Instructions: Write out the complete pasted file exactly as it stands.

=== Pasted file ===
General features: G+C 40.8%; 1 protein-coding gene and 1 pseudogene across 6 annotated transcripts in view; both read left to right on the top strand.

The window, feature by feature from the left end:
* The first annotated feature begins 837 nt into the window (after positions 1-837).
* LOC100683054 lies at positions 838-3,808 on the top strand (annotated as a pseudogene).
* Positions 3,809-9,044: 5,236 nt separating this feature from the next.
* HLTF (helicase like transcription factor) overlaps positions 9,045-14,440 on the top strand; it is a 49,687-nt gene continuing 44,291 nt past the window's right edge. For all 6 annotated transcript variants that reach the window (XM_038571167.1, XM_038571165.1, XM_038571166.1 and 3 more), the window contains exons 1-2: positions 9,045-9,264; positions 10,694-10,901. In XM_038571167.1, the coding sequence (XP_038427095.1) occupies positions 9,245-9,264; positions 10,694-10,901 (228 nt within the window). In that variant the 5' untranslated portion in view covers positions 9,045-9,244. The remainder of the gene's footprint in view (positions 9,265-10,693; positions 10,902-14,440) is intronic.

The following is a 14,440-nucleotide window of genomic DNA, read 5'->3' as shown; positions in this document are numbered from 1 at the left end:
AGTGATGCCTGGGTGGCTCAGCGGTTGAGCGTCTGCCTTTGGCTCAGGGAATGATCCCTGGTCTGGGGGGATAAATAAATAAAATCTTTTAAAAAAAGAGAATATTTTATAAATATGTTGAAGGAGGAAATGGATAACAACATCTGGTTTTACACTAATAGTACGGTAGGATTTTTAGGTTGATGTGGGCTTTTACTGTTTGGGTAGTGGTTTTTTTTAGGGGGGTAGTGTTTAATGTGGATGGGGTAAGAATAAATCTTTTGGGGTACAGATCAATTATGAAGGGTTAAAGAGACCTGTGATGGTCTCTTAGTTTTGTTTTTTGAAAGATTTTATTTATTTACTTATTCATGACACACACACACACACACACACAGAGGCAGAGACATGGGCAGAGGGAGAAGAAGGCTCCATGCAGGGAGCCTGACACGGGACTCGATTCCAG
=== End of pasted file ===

General features: G+C 40.8%; 1 protein-coding gene and 1 pseudogene across 6 annotated transcripts in view; both read left to right on the top strand.

The window, feature by feature from the left end:
* The first annotated feature begins 837 nt into the window (after positions 1-837).
* LOC100683054 lies at positions 838-3,808 on the top strand (annotated as a pseudogene).
* Positions 3,809-9,044: 5,236 nt separating this feature from the next.
* HLTF (helicase like transcription factor) overlaps positions 9,045-14,440 on the top strand; it is a 49,687-nt gene continuing 44,291 nt past the window's right edge. For all 6 annotated transcript variants that reach the window (XM_038571167.1, XM_038571165.1, XM_038571166.1 and 3 more), the window contains exons 1-2: positions 9,045-9,264; positions 10,694-10,901. In XM_038571167.1, the coding sequence (XP_038427095.1) occupies positions 9,245-9,264; positions 10,694-10,901 (228 nt within the window). In that variant the 5' untranslated portion in view covers positions 9,045-9,244. The remainder of the gene's footprint in view (positions 9,265-10,693; positions 10,902-14,440) is intronic.

The following is a 14,440-nucleotide window of genomic DNA, read 5'->3' as shown; positions in this document are numbered from 1 at the left end:
AGTGATGCCTGGGTGGCTCAGCGGTTGAGCGTCTGCCTTTGGCTCAGGGAATGATCCCTGGTCTGGGGGGATAAATAAATAAAATCTTTTAAAAAAAGAGAATATTTTATAAATATGTTGAAGGAGGAAATGGATAACAACATCTGGTTTTACACTAATAGTACGGTAGGATTTTTAGGTTGATGTGGGCTTTTACTGTTTGGGTAGTGGTTTTTTTTAGGGGGGTAGTGTTTAATGTGGATGGGGTAAGAATAAATCTTTTGGGGTACAGATCAATTATGAAGGGTTAAAGAGACCTGTGATGGTCTCTTAGTTTTGTTTTTTGAAAGATTTTATTTATTTACTTATTCATGACACACACACACACACACACACAGAGGCAGAGACATGGGCAGAGGGAGAAGAAGGCTCCATGCAGGGAGCCTGACACGGGACTCGATTCCAG